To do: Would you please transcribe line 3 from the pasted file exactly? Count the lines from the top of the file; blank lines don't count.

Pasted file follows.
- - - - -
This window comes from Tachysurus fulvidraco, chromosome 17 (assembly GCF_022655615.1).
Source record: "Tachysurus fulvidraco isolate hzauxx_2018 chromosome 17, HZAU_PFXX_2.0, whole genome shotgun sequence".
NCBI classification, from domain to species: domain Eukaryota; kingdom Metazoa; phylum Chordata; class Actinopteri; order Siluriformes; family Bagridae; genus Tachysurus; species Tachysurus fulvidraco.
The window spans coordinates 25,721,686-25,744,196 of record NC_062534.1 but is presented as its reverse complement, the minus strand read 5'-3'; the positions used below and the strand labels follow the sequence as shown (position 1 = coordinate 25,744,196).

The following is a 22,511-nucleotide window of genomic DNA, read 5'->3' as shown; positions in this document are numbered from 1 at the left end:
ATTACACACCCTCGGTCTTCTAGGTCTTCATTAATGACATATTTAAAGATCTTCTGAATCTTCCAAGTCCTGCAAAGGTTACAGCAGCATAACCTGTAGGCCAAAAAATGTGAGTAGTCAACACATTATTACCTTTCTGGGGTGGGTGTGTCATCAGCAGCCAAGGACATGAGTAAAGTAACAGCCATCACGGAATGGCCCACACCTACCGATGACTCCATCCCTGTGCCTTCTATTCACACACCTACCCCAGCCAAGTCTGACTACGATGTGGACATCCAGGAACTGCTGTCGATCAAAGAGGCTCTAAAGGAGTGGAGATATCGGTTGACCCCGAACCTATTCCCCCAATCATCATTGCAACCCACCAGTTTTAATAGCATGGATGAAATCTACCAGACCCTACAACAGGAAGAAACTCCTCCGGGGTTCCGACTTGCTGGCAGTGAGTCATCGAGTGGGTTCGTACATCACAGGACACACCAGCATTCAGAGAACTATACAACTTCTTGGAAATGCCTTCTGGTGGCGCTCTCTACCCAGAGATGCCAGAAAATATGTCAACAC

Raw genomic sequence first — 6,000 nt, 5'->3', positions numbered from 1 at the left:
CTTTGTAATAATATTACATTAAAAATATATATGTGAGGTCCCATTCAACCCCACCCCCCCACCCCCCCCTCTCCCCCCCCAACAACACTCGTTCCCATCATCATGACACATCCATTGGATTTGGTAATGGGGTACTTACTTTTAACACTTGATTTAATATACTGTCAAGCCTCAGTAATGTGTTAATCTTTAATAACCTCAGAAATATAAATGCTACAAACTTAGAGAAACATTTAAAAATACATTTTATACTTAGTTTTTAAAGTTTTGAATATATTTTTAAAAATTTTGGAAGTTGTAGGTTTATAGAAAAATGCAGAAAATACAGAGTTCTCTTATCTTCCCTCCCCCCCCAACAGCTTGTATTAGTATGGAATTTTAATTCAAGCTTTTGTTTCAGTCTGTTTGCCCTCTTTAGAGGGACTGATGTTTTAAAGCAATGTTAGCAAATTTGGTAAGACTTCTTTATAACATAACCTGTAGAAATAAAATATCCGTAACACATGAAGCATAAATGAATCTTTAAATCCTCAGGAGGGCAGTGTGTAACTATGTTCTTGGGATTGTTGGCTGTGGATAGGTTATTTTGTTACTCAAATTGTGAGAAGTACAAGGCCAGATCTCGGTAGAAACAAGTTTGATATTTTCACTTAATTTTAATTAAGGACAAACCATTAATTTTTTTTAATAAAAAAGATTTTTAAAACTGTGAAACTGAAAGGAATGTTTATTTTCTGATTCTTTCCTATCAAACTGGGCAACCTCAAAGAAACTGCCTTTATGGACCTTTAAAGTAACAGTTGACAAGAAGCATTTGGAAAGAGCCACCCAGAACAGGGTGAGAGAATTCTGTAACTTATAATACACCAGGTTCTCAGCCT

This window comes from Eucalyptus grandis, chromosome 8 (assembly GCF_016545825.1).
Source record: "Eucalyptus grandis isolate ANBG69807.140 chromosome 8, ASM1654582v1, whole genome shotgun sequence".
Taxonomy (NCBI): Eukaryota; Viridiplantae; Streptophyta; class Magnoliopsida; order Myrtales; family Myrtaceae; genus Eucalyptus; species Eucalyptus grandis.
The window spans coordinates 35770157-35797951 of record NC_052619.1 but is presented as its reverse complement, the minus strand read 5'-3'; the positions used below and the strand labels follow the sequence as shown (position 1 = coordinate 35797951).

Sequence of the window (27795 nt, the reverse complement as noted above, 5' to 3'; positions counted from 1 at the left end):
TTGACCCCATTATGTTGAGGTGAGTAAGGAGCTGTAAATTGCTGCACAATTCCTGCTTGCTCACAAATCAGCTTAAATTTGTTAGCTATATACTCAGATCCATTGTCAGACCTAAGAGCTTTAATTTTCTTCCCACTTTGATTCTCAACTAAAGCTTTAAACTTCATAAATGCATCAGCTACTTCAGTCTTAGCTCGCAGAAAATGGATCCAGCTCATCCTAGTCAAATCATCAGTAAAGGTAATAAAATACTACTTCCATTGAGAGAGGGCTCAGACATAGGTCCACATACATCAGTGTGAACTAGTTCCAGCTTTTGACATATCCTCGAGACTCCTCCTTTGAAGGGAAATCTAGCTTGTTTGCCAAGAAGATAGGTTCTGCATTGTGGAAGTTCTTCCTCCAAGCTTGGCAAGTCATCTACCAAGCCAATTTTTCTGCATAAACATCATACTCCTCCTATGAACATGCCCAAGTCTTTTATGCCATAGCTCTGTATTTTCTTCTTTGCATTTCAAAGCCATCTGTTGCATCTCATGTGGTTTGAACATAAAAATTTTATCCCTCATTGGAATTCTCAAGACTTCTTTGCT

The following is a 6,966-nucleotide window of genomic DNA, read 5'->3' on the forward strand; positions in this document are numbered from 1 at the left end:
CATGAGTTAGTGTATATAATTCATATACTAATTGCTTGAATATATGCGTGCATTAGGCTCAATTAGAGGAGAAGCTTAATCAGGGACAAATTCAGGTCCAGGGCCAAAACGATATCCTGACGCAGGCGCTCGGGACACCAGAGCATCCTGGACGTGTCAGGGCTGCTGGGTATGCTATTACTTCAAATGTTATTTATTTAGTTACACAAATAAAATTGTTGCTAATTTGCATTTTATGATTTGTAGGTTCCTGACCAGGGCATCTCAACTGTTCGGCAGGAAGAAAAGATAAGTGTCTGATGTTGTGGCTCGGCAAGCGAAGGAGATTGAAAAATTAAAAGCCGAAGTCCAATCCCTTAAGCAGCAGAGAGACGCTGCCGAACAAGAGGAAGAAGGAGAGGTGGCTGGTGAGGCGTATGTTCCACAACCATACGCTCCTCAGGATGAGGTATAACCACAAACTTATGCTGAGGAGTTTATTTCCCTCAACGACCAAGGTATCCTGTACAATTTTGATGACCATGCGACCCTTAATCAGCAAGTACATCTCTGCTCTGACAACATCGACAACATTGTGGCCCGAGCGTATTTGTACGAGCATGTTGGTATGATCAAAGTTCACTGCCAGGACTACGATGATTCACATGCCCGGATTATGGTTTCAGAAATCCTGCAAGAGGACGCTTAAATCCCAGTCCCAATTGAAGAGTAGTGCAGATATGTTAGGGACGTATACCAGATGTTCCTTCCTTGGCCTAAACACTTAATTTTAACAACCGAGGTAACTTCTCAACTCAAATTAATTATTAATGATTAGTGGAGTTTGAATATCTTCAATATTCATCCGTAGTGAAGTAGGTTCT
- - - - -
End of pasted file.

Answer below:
NCBI classification, from domain to species: domain Eukaryota; kingdom Metazoa; phylum Chordata; class Actinopteri; order Siluriformes; family Bagridae; genus Tachysurus; species Tachysurus fulvidraco.